Wondering what the ISO setting is for on your camera or smartphone camera app? Let’s break down what exactly ISO is and why it’s important to understand if you want to take more control of your photography.
What Exactly Is ISO, Anyway?
Your ISO tells your camera how bright or dark to make your photo, based on the other exposure settings you choose, like aperture and shutter speed. Together, these are known as the “exposure triangle,” but more on that later. You might also hear ISO referred to as the camera sensor’s signal gain, since it’s picking up more light the higher you crank your ISO setting.
Base ISO is the lowest setting your camera comes with from the factory, also called “native ISO.” The lowest to the highest ISO settings your camera has out of the box is called the native ISO range.
The term originally came from the 35mm film days, where film sensitivity or “film speed” measured how sensitive a strip of 35mm film was to light. A strip of film with a higher setting, like 800, is more sensitive and burns faster when exposed. In the film days, a film’s speed was also called its ASA rating. ASA was later adapted to ISO for digital cameras. In the same way, high-ASA film burns faster, a high ISO setting will tell your camera’s sensor to absorb light more quickly.
Raising your camera’s ISO to higher levels like 800 or more is sometimes needed to get the proper exposure. Raising it too high, though, results in digital grain or “noise” in the photograph. This noise looks sort of like static and when it gets bad enough it can make a photo unusable. That said, most modern DSLRs and mirrorless cameras handle high ISO settings very well and you can push them pretty far without noticeable noise.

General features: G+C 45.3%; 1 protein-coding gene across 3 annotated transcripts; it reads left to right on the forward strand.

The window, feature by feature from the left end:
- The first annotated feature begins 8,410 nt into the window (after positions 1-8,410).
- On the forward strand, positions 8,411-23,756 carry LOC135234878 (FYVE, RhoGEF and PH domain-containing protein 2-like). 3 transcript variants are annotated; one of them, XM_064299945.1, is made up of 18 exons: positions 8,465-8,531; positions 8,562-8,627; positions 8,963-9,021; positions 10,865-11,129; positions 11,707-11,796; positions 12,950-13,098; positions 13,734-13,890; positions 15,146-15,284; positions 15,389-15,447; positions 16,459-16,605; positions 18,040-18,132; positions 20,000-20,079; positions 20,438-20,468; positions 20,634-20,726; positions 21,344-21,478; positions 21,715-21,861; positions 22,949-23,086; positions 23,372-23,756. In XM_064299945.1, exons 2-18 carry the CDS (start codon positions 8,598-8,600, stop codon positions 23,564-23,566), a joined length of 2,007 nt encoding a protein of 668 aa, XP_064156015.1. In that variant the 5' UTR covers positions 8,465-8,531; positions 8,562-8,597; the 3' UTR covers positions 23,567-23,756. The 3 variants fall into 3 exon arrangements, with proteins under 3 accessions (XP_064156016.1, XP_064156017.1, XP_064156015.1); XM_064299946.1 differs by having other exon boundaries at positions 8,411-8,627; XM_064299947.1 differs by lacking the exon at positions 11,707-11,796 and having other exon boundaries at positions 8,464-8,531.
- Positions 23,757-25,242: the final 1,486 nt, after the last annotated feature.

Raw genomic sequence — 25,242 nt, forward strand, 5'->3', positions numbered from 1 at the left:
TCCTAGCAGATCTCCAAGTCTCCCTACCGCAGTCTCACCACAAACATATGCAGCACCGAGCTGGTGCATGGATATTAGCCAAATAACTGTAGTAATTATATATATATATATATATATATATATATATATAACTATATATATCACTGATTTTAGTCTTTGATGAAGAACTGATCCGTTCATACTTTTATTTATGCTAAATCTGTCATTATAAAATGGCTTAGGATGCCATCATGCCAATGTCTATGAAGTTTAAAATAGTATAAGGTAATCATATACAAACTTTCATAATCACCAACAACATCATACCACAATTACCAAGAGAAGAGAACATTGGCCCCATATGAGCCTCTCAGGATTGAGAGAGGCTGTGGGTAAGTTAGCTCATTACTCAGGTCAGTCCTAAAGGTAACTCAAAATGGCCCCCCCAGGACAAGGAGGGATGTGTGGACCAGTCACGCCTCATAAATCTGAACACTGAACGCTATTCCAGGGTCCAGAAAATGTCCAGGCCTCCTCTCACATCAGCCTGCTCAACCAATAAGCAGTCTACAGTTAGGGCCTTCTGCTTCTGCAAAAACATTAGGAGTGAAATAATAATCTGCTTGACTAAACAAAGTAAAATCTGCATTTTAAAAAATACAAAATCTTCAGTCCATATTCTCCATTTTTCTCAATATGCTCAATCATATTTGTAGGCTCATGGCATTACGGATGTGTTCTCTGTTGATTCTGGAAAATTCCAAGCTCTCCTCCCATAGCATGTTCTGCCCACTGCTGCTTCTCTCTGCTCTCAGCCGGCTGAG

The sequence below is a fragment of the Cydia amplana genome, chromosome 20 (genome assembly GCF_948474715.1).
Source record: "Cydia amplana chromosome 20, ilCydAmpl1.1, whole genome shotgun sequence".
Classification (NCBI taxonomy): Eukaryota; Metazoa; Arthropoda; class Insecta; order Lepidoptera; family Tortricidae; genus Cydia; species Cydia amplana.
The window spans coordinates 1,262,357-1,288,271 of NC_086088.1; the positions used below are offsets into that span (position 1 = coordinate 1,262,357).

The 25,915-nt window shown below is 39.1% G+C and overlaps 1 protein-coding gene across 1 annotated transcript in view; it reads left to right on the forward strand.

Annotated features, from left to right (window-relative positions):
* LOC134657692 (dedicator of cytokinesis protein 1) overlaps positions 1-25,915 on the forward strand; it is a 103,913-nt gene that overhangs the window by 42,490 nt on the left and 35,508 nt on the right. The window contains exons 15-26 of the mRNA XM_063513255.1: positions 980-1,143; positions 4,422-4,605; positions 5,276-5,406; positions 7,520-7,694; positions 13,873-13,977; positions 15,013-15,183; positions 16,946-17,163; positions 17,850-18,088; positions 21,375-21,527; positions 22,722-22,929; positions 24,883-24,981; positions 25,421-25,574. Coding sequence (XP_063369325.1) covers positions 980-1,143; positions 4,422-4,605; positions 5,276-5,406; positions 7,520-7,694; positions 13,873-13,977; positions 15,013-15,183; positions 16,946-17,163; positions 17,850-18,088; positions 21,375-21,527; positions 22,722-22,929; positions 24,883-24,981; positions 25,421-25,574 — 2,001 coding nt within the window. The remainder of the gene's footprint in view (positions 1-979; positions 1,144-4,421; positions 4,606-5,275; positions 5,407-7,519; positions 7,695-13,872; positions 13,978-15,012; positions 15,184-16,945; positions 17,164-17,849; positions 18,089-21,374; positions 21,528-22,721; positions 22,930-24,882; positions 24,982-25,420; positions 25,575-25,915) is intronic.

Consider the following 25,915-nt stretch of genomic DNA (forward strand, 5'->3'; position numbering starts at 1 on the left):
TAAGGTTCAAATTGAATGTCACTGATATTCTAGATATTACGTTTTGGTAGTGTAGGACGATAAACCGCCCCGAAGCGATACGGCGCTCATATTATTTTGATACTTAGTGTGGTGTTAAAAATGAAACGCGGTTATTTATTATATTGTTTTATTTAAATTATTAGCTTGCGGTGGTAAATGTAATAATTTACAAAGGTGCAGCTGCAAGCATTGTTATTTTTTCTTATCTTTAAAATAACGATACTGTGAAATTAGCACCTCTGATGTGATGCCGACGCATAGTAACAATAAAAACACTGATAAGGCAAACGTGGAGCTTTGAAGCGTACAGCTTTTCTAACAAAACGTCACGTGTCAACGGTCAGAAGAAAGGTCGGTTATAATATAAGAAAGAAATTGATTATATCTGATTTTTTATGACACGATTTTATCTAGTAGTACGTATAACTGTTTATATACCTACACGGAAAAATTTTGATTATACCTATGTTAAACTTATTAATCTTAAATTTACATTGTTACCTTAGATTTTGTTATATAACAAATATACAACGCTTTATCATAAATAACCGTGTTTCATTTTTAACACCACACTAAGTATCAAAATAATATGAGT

Your ISO setting will also affect the dynamic range of your photograph. Dynamic range is how much detail gets captured in the brightest and darkest areas of a photo. Shooting at a camera’s base ISO, usually 100, results in the lowest noise and highest dynamic range.
How ISO Interacts With Other Camera Settings
ISO works with two other settings on your camera when it’s in manual mode to control the brightness or exposure of your photograph: shutter speed and aperture. Your shutter speed is how long the shutter opens to expose the sensor to light, while your lens aperture is the opening your lens uses to let that light in.
Your lens aperture lets in a lot of bright light when opened very wide, and if your camera’s ISO setting is too high that light could blow out your photo. So, you’d turn your ISO down to get a more even exposure. If, for example, you were shooting an outdoor portrait and wanted to use a wide aperture setting, you would need to adjust your ISO to compensate for the extra light.
It’s the same with shutter speed. If you’re capturing fast action and your shutter is only opening up at 1/1000th of a second to let light in, you need your sensor to capture light faster to get a proper exposure. So you’d turn your ISO up.
How Do I Choose the Right ISO Setting?
Different situations will call for different camera settings. A change in environment, lighting, or subject matter will all affect what ISO it makes sense for you to use. A dimly lit concert venue, for example, will demand a totally different setting than an outdoor field at sunset.
Generally speaking, you’ll want to turn down the ISO for brighter environments and up for darker ones. To avoid as much digital noise as you can, it’s a good idea to keep the ISO as low as possible while still getting an even exposure. Everything when calculating exposure is a tradeoff, and finding the balance will come with experience.
Sometimes you can skirt these rules. If you have a tripod, for example, you can get away with a low ISO setting because the tripod will keep the camera stable long enough to use a slower shutter speed to gather more light. If you have a very wide-aperture lens, you can use a lower ISO setting in dim places and still get enough light for a decent exposure.
For a good visual rundown of ISO and the exposure triangle in general, check out this video from photographer and videographer Tyler Stalman.
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